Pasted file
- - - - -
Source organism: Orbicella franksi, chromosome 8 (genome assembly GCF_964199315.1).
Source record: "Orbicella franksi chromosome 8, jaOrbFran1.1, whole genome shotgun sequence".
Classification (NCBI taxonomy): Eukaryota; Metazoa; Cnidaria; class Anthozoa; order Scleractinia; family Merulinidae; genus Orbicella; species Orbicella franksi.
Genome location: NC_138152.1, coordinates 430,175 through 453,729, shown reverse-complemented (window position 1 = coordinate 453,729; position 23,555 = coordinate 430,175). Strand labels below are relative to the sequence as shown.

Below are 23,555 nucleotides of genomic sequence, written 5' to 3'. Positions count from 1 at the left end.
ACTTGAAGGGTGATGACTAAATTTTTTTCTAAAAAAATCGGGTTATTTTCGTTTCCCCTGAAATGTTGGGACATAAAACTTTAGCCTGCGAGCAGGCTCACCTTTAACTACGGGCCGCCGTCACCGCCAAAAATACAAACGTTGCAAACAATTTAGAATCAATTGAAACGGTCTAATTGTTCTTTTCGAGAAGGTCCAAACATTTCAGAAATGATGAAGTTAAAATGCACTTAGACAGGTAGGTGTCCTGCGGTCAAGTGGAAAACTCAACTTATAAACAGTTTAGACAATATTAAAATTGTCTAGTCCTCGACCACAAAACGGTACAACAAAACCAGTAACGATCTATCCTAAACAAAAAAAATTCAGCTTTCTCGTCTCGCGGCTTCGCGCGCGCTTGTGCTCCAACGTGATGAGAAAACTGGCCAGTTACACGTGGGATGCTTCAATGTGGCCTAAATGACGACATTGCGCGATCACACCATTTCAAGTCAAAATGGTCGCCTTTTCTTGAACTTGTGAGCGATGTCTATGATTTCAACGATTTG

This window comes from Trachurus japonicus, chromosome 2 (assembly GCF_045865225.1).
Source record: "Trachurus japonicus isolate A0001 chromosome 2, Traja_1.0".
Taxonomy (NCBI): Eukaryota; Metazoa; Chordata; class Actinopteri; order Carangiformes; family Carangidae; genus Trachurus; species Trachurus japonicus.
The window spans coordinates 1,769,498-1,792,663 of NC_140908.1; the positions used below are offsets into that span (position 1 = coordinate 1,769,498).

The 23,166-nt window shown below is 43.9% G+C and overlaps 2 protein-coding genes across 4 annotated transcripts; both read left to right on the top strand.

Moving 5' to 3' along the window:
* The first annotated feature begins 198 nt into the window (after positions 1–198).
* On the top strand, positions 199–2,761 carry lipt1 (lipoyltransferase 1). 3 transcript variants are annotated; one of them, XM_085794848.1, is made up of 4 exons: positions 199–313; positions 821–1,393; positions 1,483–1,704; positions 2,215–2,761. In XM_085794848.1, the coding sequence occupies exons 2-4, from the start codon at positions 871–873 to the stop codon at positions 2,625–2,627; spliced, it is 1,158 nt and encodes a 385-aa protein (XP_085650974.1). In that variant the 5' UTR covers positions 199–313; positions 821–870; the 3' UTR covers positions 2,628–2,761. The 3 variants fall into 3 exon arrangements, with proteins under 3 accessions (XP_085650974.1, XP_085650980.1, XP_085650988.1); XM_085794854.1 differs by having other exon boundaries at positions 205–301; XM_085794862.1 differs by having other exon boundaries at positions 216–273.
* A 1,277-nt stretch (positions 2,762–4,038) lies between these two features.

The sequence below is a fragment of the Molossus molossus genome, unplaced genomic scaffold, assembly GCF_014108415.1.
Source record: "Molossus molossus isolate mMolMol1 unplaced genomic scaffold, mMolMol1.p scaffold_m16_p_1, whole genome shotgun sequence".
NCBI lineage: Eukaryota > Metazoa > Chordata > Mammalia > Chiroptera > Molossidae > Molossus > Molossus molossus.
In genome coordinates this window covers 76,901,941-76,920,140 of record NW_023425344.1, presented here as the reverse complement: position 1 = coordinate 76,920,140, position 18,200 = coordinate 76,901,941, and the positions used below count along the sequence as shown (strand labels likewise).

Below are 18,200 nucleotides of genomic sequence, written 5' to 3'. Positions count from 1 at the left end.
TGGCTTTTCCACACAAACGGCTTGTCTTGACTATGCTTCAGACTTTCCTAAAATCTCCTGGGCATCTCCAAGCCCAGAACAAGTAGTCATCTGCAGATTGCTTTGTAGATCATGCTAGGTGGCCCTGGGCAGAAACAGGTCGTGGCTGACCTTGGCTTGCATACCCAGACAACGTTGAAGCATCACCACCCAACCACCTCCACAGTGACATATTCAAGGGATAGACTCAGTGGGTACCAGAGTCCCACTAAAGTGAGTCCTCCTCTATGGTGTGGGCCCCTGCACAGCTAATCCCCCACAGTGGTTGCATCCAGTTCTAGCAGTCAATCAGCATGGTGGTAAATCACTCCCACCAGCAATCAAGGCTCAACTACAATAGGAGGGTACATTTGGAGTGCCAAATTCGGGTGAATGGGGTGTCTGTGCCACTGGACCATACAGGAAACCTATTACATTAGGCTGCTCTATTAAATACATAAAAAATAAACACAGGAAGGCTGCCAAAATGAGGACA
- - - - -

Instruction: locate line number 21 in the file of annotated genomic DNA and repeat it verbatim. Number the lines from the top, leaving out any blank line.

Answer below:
TGGCTTTTCCACACAAACGGCTTGTCTTGACTATGCTTCAGACTTTCCTAAAATCTCCTGGGCATCTCCAAGCCCAGAACAAGTAGTCATCTGCAGATTGCTTTGTAGATCATGCTAGGTGGCCCTGGGCAGAAACAGGTCGTGGCTGACCTTGGCTTGCATACCCAGACAACGTTGAAGCATCACCACCCAACCACCTCCACAGTGACATATTCAAGGGATAGACTCAGTGGGTACCAGAGTCCCACTAAAGTGAGTCCTCCTCTATGGTGTGGGCCCCTGCACAGCTAATCCCCCACAGTGGTTGCATCCAGTTCTAGCAGTCAATCAGCATGGTGGTAAATCACTCCCACCAGCAATCAAGGCTCAACTACAATAGGAGGGTACATTTGGAGTGCCAAATTCGGGTGAATGGGGTGTCTGTGCCACTGGACCATACAGGAAACCTATTACATTAGGCTGCTCTATTAAATACATAAAAAATAAACACAGGAAGGCTGCCAAAATGAGGACA